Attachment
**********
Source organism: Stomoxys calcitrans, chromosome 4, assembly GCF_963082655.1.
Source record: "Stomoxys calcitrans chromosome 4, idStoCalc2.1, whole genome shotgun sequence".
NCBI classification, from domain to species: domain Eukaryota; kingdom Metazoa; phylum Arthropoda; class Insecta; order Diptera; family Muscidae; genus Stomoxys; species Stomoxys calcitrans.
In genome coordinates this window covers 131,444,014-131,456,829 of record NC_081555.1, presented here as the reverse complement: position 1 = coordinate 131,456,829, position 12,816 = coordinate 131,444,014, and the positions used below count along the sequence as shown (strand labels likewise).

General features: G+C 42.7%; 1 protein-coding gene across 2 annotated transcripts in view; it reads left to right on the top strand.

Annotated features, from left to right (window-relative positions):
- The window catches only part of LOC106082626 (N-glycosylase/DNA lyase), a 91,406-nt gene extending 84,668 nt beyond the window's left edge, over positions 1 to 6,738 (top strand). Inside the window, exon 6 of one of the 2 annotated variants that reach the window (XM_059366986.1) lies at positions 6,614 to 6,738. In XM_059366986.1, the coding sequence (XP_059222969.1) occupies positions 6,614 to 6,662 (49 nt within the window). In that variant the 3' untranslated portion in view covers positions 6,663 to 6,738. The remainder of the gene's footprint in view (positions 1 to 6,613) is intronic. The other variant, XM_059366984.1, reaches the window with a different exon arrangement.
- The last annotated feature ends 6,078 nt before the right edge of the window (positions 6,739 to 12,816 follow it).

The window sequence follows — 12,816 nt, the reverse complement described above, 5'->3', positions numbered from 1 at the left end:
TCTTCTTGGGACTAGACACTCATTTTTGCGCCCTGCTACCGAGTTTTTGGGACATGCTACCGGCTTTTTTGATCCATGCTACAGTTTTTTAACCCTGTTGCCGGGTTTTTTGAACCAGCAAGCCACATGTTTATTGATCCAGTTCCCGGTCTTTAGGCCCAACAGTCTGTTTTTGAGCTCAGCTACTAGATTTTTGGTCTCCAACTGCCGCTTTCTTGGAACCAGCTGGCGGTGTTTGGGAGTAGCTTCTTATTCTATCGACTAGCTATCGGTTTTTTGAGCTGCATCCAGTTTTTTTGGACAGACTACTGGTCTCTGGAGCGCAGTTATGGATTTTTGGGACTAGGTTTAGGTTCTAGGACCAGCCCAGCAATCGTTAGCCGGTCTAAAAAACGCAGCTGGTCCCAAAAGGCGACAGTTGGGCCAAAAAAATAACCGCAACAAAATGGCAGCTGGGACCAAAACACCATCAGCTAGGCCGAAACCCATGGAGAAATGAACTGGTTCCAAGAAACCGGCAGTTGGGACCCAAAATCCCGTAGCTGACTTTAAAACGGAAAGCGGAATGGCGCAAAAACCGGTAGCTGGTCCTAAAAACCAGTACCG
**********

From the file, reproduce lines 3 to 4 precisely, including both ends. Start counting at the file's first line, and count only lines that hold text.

NCBI classification, from domain to species: domain Eukaryota; kingdom Metazoa; phylum Arthropoda; class Insecta; order Diptera; family Muscidae; genus Stomoxys; species Stomoxys calcitrans.
In genome coordinates this window covers 131,444,014-131,456,829 of record NC_081555.1, presented here as the reverse complement: position 1 = coordinate 131,456,829, position 12,816 = coordinate 131,444,014, and the positions used below count along the sequence as shown (strand labels likewise).